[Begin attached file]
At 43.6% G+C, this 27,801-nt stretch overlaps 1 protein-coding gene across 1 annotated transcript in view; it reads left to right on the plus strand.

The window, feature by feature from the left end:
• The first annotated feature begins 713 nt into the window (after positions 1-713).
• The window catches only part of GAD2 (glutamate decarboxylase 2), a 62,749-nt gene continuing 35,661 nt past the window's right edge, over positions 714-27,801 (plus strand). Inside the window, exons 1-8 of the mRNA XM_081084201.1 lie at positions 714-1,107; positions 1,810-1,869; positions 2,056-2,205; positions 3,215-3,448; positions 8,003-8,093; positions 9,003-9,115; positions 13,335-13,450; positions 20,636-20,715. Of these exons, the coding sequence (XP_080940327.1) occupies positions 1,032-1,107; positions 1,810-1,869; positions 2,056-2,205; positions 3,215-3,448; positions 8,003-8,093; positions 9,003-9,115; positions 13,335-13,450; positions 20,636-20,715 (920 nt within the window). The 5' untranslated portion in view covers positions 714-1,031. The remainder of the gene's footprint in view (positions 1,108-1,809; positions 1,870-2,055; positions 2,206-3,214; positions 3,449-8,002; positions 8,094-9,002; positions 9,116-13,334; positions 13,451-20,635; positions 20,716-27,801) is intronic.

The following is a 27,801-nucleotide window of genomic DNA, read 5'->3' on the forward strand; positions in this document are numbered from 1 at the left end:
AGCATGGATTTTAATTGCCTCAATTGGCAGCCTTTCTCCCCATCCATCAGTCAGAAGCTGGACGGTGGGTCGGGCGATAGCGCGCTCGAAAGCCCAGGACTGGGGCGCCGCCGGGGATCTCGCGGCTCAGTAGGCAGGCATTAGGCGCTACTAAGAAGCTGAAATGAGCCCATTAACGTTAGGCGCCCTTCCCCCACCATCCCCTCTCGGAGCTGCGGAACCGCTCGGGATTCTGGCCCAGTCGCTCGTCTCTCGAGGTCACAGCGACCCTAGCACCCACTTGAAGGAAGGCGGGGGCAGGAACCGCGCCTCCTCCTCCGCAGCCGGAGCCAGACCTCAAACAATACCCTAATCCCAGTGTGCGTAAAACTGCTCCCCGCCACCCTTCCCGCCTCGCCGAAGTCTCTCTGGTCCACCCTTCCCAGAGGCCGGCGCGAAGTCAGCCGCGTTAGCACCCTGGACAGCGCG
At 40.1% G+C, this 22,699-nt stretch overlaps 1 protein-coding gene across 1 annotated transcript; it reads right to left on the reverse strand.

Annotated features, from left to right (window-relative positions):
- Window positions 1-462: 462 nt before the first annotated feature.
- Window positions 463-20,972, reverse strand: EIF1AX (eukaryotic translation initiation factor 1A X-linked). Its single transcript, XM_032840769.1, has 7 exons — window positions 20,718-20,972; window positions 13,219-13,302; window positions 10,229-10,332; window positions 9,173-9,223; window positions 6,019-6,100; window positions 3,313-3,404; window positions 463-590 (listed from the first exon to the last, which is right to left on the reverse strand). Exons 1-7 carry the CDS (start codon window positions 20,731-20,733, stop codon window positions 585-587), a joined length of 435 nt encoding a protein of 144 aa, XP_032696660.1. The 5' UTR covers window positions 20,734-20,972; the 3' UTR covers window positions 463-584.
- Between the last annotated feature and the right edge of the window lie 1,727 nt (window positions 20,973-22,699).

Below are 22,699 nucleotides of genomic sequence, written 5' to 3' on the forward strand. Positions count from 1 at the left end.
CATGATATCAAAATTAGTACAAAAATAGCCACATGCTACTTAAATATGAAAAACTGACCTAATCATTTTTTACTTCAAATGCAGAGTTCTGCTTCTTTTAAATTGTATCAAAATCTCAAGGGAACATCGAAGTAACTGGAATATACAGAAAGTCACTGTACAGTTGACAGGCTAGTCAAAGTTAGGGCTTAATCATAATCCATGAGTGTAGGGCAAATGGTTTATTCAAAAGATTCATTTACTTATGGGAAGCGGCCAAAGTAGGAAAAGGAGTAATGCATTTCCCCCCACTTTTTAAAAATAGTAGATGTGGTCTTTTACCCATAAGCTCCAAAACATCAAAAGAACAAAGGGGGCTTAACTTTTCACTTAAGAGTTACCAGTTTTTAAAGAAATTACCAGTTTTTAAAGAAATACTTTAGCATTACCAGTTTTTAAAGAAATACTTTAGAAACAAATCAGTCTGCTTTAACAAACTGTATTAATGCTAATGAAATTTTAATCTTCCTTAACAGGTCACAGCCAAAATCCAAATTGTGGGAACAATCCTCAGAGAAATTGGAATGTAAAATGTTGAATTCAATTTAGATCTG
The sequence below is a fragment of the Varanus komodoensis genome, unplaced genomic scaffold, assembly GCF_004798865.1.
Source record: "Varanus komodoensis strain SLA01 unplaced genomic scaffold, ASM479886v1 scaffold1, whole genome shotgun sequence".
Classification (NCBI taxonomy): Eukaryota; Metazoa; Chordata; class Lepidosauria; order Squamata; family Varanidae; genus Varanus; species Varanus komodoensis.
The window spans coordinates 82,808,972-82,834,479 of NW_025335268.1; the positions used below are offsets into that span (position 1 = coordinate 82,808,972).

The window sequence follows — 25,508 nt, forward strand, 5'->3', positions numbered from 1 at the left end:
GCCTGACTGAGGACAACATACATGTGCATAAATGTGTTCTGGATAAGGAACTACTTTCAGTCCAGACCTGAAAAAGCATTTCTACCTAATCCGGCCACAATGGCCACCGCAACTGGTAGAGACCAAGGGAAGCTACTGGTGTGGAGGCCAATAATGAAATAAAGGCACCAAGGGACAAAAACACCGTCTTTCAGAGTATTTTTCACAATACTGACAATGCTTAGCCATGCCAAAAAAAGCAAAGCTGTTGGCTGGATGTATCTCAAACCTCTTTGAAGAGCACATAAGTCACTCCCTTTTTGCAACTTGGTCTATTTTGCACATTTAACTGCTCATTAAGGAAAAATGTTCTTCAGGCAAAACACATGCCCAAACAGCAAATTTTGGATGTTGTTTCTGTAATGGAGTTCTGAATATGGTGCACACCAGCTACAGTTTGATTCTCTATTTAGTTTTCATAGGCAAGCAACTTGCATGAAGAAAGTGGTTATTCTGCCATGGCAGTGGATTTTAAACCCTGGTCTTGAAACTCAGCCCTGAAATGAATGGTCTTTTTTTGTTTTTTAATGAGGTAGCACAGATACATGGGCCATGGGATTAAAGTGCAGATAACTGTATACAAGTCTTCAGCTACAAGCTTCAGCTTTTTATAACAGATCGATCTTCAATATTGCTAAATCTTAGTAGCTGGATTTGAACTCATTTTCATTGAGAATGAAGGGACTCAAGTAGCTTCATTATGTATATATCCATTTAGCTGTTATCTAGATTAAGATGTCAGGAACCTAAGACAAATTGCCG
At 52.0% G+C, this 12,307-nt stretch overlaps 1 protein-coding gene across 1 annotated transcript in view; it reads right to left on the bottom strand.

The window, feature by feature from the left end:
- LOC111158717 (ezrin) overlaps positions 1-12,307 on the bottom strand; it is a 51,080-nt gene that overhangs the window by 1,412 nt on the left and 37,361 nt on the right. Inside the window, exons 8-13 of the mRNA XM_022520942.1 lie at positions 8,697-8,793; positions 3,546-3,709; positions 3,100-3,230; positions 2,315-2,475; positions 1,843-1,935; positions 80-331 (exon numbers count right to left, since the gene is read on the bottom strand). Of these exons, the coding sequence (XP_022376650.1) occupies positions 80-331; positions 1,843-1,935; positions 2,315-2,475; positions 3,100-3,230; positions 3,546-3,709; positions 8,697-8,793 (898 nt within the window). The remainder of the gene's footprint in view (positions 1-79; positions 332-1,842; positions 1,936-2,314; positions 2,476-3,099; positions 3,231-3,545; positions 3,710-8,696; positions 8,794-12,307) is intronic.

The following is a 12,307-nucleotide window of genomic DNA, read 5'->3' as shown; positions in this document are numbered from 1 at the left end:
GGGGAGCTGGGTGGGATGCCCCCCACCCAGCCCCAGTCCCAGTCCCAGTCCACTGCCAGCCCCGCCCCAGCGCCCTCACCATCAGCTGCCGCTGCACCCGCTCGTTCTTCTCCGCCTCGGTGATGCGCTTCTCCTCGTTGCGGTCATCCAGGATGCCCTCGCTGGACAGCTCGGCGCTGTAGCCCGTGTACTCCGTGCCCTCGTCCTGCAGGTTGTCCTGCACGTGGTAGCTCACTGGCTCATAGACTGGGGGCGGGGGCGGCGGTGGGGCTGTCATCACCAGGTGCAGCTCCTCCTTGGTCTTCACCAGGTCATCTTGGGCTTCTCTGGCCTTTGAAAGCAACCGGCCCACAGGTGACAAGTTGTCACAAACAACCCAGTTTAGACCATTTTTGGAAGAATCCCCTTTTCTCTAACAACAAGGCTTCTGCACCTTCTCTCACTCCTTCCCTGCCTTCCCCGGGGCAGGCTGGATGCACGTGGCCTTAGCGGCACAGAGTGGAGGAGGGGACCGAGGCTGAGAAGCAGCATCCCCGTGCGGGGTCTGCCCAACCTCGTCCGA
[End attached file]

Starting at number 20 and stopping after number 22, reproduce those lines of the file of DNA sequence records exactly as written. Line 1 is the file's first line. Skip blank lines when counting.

At 52.0% G+C, this 12,307-nt stretch overlaps 1 protein-coding gene across 1 annotated transcript in view; it reads right to left on the bottom strand.

The window, feature by feature from the left end:
- LOC111158717 (ezrin) overlaps positions 1-12,307 on the bottom strand; it is a 51,080-nt gene that overhangs the window by 1,412 nt on the left and 37,361 nt on the right. Inside the window, exons 8-13 of the mRNA XM_022520942.1 lie at positions 8,697-8,793; positions 3,546-3,709; positions 3,100-3,230; positions 2,315-2,475; positions 1,843-1,935; positions 80-331 (exon numbers count right to left, since the gene is read on the bottom strand). Of these exons, the coding sequence (XP_022376650.1) occupies positions 80-331; positions 1,843-1,935; positions 2,315-2,475; positions 3,100-3,230; positions 3,546-3,709; positions 8,697-8,793 (898 nt within the window). The remainder of the gene's footprint in view (positions 1-79; positions 332-1,842; positions 1,936-2,314; positions 2,476-3,099; positions 3,231-3,545; positions 3,710-8,696; positions 8,794-12,307) is intronic.